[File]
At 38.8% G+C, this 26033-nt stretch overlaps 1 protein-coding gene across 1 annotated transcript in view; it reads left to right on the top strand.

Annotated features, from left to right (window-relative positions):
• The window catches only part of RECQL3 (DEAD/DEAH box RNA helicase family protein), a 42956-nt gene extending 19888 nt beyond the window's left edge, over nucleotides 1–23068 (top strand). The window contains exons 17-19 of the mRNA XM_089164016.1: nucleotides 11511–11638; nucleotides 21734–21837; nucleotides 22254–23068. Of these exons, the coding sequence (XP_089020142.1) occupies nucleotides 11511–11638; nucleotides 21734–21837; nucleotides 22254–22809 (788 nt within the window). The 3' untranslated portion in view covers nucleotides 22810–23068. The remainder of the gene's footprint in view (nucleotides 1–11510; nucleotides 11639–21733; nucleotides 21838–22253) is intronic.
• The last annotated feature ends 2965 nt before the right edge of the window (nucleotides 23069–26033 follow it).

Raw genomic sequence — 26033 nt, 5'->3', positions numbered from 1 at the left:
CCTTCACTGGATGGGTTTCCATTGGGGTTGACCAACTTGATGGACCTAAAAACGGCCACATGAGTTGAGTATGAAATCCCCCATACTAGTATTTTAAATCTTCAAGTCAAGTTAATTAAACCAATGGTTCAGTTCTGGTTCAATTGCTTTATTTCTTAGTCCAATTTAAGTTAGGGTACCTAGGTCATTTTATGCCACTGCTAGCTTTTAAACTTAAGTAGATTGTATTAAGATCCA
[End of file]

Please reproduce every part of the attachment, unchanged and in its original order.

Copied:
At 38.8% G+C, this 26033-nt stretch overlaps 1 protein-coding gene across 1 annotated transcript in view; it reads left to right on the top strand.

Annotated features, from left to right (window-relative positions):
• The window catches only part of RECQL3 (DEAD/DEAH box RNA helicase family protein), a 42956-nt gene extending 19888 nt beyond the window's left edge, over nucleotides 1–23068 (top strand). The window contains exons 17-19 of the mRNA XM_089164016.1: nucleotides 11511–11638; nucleotides 21734–21837; nucleotides 22254–23068. Of these exons, the coding sequence (XP_089020142.1) occupies nucleotides 11511–11638; nucleotides 21734–21837; nucleotides 22254–22809 (788 nt within the window). The 3' untranslated portion in view covers nucleotides 22810–23068. The remainder of the gene's footprint in view (nucleotides 1–11510; nucleotides 11639–21733; nucleotides 21838–22253) is intronic.
• The last annotated feature ends 2965 nt before the right edge of the window (nucleotides 23069–26033 follow it).

Raw genomic sequence — 26033 nt, 5'->3', positions numbered from 1 at the left:
CCTTCACTGGATGGGTTTCCATTGGGGTTGACCAACTTGATGGACCTAAAAACGGCCACATGAGTTGAGTATGAAATCCCCCATACTAGTATTTTAAATCTTCAAGTCAAGTTAATTAAACCAATGGTTCAGTTCTGGTTCAATTGCTTTATTTCTTAGTCCAATTTAAGTTAGGGTACCTAGGTCATTTTATGCCACTGCTAGCTTTTAAACTTAAGTAGATTGTATTAAGATCCA